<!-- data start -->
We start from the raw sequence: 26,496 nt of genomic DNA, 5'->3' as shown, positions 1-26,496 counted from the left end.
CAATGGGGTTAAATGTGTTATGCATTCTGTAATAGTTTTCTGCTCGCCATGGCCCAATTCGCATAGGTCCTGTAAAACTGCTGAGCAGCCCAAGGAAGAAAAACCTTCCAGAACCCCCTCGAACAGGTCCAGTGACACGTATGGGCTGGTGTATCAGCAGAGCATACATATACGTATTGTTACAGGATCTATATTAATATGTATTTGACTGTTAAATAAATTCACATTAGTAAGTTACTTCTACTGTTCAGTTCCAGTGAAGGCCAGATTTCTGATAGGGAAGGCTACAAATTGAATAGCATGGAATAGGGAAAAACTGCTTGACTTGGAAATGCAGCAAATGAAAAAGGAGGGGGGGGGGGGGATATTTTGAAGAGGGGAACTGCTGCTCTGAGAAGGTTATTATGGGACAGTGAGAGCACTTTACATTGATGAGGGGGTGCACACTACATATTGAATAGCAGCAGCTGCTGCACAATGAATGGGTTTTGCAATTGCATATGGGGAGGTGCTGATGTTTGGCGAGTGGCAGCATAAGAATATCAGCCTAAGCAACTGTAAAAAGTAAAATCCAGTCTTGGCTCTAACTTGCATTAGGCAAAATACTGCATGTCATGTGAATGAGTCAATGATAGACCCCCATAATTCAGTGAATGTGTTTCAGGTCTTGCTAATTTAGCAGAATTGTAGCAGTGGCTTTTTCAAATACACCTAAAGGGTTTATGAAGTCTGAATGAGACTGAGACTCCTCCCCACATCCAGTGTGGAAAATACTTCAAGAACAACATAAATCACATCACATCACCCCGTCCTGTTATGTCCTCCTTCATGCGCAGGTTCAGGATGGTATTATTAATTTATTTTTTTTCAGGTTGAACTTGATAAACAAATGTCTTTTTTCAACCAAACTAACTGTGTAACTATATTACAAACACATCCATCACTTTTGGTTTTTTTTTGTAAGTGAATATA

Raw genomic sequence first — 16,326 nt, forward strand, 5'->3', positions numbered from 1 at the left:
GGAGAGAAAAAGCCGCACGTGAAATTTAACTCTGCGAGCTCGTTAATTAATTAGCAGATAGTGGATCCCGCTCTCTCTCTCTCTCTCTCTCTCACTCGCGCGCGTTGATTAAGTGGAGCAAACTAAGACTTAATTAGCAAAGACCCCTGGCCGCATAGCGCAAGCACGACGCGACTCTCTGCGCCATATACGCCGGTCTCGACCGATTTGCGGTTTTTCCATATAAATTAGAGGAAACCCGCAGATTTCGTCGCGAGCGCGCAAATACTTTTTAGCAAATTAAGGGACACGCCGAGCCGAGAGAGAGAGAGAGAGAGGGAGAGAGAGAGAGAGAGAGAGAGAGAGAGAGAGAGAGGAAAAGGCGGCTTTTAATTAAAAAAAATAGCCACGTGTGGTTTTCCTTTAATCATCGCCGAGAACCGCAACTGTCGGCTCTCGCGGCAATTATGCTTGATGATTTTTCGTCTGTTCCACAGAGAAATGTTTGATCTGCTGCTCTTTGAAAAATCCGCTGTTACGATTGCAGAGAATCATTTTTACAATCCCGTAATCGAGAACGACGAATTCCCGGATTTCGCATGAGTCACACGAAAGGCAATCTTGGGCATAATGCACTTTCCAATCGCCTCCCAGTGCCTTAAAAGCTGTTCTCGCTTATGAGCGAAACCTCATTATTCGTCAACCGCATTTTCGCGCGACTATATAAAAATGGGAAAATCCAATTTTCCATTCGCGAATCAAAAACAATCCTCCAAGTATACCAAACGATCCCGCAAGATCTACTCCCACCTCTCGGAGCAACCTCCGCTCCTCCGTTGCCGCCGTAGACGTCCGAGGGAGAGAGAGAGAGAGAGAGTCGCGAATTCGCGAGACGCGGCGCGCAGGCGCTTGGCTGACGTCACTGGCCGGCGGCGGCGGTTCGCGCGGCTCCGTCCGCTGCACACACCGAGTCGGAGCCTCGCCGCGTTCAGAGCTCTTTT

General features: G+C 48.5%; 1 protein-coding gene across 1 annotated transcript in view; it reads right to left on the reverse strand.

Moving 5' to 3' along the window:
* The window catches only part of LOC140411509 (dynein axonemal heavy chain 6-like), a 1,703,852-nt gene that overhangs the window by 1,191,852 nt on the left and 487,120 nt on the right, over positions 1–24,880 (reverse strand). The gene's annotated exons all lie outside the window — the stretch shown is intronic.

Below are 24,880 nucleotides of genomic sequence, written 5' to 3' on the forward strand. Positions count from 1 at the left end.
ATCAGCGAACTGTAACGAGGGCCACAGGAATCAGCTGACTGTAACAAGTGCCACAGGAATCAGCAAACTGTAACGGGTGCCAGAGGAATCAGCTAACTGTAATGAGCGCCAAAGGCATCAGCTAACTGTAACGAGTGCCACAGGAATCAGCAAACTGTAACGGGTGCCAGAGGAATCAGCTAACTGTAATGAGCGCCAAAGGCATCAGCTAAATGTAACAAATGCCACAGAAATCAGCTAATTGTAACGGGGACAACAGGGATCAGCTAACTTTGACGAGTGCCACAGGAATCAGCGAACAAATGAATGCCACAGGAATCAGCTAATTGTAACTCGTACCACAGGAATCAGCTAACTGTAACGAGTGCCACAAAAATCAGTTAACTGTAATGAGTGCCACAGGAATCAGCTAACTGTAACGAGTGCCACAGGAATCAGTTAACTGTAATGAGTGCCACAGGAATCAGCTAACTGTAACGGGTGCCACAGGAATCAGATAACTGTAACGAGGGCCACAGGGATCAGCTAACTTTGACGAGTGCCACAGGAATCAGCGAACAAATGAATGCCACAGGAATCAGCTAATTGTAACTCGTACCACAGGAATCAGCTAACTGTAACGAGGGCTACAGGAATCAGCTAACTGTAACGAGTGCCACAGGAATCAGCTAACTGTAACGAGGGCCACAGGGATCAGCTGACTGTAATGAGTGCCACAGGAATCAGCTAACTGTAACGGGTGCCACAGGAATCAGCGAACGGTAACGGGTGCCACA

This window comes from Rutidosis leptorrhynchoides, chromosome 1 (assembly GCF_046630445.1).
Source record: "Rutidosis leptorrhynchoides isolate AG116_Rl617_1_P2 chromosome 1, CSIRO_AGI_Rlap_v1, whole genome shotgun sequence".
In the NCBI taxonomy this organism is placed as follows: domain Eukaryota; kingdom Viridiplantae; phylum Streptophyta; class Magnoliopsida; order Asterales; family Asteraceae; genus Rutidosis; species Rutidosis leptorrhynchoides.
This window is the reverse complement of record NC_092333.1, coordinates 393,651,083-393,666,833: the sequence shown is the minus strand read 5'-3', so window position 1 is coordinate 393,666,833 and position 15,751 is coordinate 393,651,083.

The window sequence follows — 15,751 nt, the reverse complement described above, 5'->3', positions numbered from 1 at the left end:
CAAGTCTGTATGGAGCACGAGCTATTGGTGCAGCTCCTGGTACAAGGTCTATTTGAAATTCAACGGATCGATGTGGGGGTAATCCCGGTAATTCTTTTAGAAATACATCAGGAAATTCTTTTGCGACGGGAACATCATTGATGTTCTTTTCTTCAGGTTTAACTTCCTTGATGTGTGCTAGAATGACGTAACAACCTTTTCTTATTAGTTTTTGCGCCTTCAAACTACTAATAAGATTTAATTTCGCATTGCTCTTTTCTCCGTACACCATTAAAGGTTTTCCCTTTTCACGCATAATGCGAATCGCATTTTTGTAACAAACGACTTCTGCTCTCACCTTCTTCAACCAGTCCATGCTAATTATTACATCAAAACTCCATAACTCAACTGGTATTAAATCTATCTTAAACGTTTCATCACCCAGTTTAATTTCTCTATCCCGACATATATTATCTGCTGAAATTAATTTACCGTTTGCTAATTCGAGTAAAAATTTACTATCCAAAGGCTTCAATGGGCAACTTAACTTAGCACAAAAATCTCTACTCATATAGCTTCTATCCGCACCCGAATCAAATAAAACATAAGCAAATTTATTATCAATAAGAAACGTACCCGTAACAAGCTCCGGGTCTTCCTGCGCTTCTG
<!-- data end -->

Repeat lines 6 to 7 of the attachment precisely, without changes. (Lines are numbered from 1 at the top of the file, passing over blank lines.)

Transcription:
Moving 5' to 3' along the window:
* The window catches only part of LOC140411509 (dynein axonemal heavy chain 6-like), a 1,703,852-nt gene that overhangs the window by 1,191,852 nt on the left and 487,120 nt on the right, over positions 1–24,880 (reverse strand). The gene's annotated exons all lie outside the window — the stretch shown is intronic.